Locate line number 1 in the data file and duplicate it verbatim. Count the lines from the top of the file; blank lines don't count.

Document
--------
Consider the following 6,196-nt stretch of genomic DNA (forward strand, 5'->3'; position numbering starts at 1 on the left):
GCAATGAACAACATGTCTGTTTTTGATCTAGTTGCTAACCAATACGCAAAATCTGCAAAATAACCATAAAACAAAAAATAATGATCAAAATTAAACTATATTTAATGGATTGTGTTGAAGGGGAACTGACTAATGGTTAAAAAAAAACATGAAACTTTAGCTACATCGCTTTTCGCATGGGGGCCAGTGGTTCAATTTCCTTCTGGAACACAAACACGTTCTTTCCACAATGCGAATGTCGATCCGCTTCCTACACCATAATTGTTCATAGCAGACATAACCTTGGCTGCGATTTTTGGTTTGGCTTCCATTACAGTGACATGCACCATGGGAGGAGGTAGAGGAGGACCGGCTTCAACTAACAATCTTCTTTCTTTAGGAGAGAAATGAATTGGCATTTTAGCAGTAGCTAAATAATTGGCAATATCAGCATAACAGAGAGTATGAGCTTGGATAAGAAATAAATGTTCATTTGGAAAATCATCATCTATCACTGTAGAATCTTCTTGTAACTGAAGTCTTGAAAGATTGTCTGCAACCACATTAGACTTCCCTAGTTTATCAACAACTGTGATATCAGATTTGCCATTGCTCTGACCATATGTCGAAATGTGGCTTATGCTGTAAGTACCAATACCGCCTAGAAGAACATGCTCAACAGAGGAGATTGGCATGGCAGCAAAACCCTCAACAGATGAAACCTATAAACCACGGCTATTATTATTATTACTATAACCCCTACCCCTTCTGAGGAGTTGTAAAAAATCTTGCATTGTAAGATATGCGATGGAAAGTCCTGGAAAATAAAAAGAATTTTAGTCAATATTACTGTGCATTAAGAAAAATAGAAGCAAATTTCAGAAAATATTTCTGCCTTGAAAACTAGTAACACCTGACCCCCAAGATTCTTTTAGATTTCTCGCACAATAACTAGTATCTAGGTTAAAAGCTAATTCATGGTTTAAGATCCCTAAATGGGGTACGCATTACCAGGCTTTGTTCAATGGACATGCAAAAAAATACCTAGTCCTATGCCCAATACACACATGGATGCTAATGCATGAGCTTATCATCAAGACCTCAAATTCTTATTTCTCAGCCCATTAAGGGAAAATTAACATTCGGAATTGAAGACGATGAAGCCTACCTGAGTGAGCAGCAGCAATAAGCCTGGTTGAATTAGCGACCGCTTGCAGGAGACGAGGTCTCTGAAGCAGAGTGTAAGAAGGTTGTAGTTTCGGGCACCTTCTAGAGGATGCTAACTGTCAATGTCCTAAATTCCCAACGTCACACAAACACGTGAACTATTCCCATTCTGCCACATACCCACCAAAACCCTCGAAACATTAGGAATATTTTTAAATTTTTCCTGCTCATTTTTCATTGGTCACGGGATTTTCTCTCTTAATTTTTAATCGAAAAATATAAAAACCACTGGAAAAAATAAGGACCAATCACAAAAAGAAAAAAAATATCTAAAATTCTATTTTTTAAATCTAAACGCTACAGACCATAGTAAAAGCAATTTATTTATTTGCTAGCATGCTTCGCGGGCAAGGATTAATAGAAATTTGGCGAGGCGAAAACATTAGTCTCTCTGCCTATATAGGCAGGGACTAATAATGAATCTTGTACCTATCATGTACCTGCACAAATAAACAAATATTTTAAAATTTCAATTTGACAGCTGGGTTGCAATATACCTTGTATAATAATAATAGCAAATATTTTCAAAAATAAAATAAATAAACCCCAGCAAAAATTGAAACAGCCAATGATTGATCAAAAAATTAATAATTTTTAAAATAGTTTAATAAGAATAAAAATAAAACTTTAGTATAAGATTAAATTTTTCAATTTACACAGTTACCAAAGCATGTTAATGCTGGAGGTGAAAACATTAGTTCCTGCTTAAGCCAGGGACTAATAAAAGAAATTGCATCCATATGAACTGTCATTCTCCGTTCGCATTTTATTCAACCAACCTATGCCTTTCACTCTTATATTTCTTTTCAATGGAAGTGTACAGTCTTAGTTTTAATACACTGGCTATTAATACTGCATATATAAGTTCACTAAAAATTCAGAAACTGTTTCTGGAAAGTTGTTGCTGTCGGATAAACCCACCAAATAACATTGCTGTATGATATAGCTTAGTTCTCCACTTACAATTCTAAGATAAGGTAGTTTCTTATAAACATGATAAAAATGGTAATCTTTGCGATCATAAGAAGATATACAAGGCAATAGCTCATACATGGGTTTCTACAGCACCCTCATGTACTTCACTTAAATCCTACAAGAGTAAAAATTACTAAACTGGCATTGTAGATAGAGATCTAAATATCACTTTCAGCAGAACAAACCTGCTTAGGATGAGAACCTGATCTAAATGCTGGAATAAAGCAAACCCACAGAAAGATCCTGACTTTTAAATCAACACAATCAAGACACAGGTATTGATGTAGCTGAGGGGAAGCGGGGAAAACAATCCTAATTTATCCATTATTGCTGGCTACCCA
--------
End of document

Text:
Consider the following 6,196-nt stretch of genomic DNA (forward strand, 5'->3'; position numbering starts at 1 on the left):